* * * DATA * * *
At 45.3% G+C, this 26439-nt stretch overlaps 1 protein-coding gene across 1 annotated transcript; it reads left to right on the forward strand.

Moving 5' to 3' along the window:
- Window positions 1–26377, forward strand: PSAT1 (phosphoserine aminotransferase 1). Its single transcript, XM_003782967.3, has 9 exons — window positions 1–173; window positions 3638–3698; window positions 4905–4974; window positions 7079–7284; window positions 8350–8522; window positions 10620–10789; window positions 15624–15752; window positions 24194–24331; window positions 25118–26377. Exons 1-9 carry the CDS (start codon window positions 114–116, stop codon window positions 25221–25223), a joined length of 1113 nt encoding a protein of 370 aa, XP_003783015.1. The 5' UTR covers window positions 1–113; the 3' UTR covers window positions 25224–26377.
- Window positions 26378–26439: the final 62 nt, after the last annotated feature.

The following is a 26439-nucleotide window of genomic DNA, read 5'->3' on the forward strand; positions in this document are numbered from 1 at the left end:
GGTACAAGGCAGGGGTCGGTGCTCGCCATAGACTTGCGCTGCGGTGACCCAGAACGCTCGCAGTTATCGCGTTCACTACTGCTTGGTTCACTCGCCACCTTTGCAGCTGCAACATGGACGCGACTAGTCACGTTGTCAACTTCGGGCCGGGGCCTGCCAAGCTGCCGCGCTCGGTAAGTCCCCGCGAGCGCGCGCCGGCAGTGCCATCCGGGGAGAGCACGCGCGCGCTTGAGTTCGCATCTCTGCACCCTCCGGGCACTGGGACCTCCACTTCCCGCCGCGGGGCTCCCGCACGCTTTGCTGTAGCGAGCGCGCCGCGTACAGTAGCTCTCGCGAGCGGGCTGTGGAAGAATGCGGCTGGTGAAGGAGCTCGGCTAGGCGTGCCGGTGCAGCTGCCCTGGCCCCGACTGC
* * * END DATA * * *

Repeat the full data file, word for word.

At 45.3% G+C, this 26439-nt stretch overlaps 1 protein-coding gene across 1 annotated transcript; it reads left to right on the forward strand.

Moving 5' to 3' along the window:
- Window positions 1–26377, forward strand: PSAT1 (phosphoserine aminotransferase 1). Its single transcript, XM_003782967.3, has 9 exons — window positions 1–173; window positions 3638–3698; window positions 4905–4974; window positions 7079–7284; window positions 8350–8522; window positions 10620–10789; window positions 15624–15752; window positions 24194–24331; window positions 25118–26377. Exons 1-9 carry the CDS (start codon window positions 114–116, stop codon window positions 25221–25223), a joined length of 1113 nt encoding a protein of 370 aa, XP_003783015.1. The 5' UTR covers window positions 1–113; the 3' UTR covers window positions 25224–26377.
- Window positions 26378–26439: the final 62 nt, after the last annotated feature.

The following is a 26439-nucleotide window of genomic DNA, read 5'->3' on the forward strand; positions in this document are numbered from 1 at the left end:
GGTACAAGGCAGGGGTCGGTGCTCGCCATAGACTTGCGCTGCGGTGACCCAGAACGCTCGCAGTTATCGCGTTCACTACTGCTTGGTTCACTCGCCACCTTTGCAGCTGCAACATGGACGCGACTAGTCACGTTGTCAACTTCGGGCCGGGGCCTGCCAAGCTGCCGCGCTCGGTAAGTCCCCGCGAGCGCGCGCCGGCAGTGCCATCCGGGGAGAGCACGCGCGCGCTTGAGTTCGCATCTCTGCACCCTCCGGGCACTGGGACCTCCACTTCCCGCCGCGGGGCTCCCGCACGCTTTGCTGTAGCGAGCGCGCCGCGTACAGTAGCTCTCGCGAGCGGGCTGTGGAAGAATGCGGCTGGTGAAGGAGCTCGGCTAGGCGTGCCGGTGCAGCTGCCCTGGCCCCGACTGC